Conservation in Britain

Mistletoe conservation in Britain

A number of formal mistletoe initiatives in Britain are described here – but this is not an exhaustive list. Nearly every winter season there are new announcements about mistletoe projects, some really well-thought through, others rather less so!

The projects reported here are a sample of the better ones…

The Mistletoe League

A relatively new project, set up in 2011 to promote the need for mistletoe management in traditional apple orchards (as well as on garden fruit trees) and in particular to gather information on attitudes to management and on whether mistletoe affects different fruit tree varieties in different ways.

The project is ongoing – details are available at www.british.mistletoe.org.uk

Mistletoe Campaign

The National Trust/Orchard Network’s Mistletoe Campaign encourages people to help secure the future of mistletoe in its heartland by buying sustainably sourced home-grown mistletoe in the run up to Christmas and the season of office parties.  The campaign also encourages shoppers to ask where the mistletoe they are buying has come from.

The Mistletoe Marble Moth

Butterfly Conservation, the charity championing butterfly and moth conservation, have taken a lead in researching, documenting and promoting the Mistletoe Marble Moth, which is a Priority Species in the UK Biodiversity Plan. Their factsheet on the moth is available here.

London and other biodiversity plans for mistletoe

The relative rarity of mistletoe in much of Britain made it a contender for inclusion in several local Biodiversity Action Plans (BAPs). It has never been a major part of any plan, but several counties and boroughs did include it in the original round of local plans in the 1990s.

New mistletoe planting in Downe community orchard, near Darwin’s Down House, as part of the London Mistletoe Plan. Darwin was a great admirer of mistletoe’s adaptations.

Most effort was put into the London plan – both at Greater London and Borough levels, with a programme to document populations across London (only significant in Richmond in the SW and Enfield in the NE) and to introduce new populations in key managed areas.  The species was included on account of its rarity, cultural significance and ease of monitoring.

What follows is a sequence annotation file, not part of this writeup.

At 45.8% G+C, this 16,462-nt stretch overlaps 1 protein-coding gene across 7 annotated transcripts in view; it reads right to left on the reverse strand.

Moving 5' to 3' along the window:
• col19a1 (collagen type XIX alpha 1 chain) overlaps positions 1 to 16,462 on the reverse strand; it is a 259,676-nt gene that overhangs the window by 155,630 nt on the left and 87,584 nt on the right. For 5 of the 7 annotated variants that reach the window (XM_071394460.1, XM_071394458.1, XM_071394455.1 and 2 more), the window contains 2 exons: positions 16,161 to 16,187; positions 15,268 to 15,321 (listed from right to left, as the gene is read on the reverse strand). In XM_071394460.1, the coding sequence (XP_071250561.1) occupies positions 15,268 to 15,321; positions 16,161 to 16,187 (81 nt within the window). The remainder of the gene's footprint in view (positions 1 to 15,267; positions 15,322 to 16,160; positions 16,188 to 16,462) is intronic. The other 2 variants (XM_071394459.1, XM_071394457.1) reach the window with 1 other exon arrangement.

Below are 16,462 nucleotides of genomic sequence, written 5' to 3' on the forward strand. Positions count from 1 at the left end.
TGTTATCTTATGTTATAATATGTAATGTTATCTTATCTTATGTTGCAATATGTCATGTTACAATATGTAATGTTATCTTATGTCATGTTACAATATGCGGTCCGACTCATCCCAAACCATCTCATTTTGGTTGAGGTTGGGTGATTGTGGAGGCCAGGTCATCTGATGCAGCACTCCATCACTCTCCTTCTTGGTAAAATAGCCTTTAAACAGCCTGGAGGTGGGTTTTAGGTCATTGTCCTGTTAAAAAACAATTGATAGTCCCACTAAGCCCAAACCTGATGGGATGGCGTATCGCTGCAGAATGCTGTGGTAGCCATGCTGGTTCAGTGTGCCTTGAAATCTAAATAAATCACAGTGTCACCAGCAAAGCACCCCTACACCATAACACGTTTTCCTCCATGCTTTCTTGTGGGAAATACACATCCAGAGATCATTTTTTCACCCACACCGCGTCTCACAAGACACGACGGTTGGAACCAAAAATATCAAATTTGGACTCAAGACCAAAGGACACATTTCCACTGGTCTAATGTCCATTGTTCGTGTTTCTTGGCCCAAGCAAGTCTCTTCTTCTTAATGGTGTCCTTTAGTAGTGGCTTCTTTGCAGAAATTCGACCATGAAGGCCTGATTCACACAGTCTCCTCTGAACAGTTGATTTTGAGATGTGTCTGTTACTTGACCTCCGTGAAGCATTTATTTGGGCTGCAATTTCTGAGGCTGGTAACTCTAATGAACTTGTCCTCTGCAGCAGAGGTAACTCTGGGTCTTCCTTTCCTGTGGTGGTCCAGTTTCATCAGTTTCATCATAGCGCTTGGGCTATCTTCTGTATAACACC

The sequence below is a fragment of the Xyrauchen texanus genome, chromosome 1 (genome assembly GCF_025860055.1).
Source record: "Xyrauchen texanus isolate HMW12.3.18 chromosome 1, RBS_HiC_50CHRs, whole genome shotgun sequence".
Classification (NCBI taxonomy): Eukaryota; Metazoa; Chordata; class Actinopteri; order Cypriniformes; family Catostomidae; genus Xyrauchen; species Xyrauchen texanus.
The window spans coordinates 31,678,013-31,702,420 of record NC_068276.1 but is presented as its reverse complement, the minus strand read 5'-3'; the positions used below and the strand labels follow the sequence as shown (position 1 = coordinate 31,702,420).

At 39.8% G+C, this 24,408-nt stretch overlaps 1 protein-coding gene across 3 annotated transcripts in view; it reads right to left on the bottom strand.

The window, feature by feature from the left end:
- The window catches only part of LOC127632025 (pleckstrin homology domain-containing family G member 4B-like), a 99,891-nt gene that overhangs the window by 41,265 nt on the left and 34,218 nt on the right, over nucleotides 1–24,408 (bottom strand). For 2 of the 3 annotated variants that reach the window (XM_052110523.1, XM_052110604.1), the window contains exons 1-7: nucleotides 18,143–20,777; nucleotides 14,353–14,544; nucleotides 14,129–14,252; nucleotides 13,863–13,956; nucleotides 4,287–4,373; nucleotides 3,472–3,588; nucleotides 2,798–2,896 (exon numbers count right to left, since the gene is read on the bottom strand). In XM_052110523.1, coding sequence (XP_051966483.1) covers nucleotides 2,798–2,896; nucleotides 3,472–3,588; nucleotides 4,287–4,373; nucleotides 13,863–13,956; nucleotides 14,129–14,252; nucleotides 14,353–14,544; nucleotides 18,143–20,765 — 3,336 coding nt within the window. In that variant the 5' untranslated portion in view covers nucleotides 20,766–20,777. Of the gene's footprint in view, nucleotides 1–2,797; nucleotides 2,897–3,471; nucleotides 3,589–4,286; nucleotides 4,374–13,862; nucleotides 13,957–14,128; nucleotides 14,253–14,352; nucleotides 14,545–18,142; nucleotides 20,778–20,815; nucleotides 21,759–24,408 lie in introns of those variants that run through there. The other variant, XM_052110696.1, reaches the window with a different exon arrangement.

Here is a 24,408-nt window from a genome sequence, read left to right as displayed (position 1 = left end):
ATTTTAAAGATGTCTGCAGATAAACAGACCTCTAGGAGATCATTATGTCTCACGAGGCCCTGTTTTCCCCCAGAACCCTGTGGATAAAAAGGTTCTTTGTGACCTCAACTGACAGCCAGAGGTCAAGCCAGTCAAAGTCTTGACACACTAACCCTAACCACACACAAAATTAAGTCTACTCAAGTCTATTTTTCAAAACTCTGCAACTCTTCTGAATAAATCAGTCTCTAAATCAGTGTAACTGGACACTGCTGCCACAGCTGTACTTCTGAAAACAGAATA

Several new populations were started in some fairly famous locations – though, pending ongoing monitoring, I’m not naming all those just yet. Monitoring of some of the existing populations, notably those in Richmond, have helped to document the apparent increasing spread of some mistletoe populations in the south-east.

Tenbury Wells Mistletoe Festival

Tenbury Wells on the Worcestershire Herefordshire border, is the centre of the traditional UK mistletoe trade.  The mistletoe sold is harvested from the many apple orchards of the area, and so continuing availability of mistletoe – which means continuity of orchards and management of mistletoe – is essential.

The Mistletoe Festival was established in 2004/5 to help promote the traditions of mistletoe trading in the area, and, by extension, to conserve the orchards and mistletoe. Though not a direct conservation project the Festival has been perhaps the highest profile element in mistletoe promotion nationally in the last few years.

The 1990s National Mistletoe Survey

In the 1990s a national project to re-map mistletoe across Britain was run jointly by the Botanical Society of the British Isles (BSBI)  and Plantlife.

The project aimed to assess the impact of apple orchard loss on mistletoe, comparing data to the similar survey carried out in the 1970s by the BSBI.

This became a very high-profile project, attracting huge public interest, and perhaps accounts for the high ongoing interest in mistletoe conservation today.

 

You’re viewing the Conservation Pages of The Mistletoe Pages. Other pages within the Conservation tab include:  Conservation IntroductionConservation in BritainBiodiversity (Wildlife) ValueThe Orchard Factor, Management Needs and Conservation Worldwide